Most large schools have an on-site canteen where food is prepared for pupil and staff lunches. This typically entails a food preparation area with food storage facilities, a food serving counter, and a seating area. As with any kitchen environment, hygiene is very important and staff should be trained to adhere to personal and workplace hygiene guidelines. If hygiene principles are not followed, there is a danger that pupils and staff will succumb to illness through bacterial contamination, which is bad news for them and very bad news for the school.
Regular Hygiene Inspections
Local authorities carry out routine hygiene inspections on a regular basis. Food Standards Agency star ratings are awarded on a scale of 0-5:
- 5 stars – Very good
- 4 stars – Good
- 3 stars – Generally satisfactory
- 2 stars – Improvement necessary
- 1 star – Major improvement necessary
- 0 stars – Urgent improvement necessary
The vast majority of school canteens are awarded 5 Stars, but of course there are always a few that are found to be a 3, or lower. In this instance, steps must be taken to improve levels of hygiene or pupil health will suffer.
Personal Hygiene in a Canteen Environment
Staff working in a school canteen must adopt high levels of personal hygiene or standards will suffer. Hair should always be tied back or covered up. Hands must be washed before handling food and after visiting the toilet, using a tissue, handling raw food, etc. Protective clothing should be worn and jewellery should be limited.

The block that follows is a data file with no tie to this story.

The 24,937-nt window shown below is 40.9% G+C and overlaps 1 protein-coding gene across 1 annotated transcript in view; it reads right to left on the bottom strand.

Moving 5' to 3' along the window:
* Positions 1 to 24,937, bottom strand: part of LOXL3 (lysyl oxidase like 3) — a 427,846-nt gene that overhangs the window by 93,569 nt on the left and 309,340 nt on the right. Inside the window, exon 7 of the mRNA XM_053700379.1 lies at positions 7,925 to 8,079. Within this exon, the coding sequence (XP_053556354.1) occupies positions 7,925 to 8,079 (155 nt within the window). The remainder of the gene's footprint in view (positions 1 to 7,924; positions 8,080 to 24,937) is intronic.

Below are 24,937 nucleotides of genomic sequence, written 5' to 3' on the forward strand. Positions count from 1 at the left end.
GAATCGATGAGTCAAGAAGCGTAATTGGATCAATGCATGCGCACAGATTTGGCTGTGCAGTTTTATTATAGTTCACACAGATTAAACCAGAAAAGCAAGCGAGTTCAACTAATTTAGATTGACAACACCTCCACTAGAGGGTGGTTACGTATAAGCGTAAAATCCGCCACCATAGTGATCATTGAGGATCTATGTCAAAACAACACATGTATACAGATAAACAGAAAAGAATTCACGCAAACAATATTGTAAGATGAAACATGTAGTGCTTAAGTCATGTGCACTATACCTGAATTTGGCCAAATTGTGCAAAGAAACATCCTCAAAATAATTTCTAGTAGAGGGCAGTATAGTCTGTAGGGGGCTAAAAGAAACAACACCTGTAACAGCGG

Illness and Injury Considerations
Staff with minor injuries should always cover the wounds with a plaster, and if the wound is on the hand, a latex glove should be worn. Dressings and gloves should be changed regularly. Sick staff should not be working in a kitchen and should only be allowed to return to work when they have completely recovered.
Food Preparation Hygiene
Cross-contamination between raw and cooked food is very serious, so raw food should be kept separate from cooked food at all times. Perishable food should always be kept at the appropriate temperature and dried foods should be stored in a secure place. Fresh fruit and vegetables should be washed before use. Food must always be thoroughly cooked before it is served and thawed food should not be refrozen.
Kitchen and canteen environments need to be kept scrupulously clean, which is why commercial grade Proclad is a smart choice. Floors, work surfaces, and walls should be washed and disinfected regularly to avoid a build up of grease and grime. The entire area should be free from vermin.
What Happens when Hygiene Slips?
Studies have shown that people who suffer a bout of severe poisoning are far more likely to develop health problems in later life. A Canadian study on a group of people who became ill after drinking contaminated water discovered that those who suffered from the severest symptoms were twice as likely to have had a heart attack or stroke than those who were only mildly affected. So the best way to protect children from the complications that sometimes occur as a result of food poisoning is to protect them from the infection in the first place.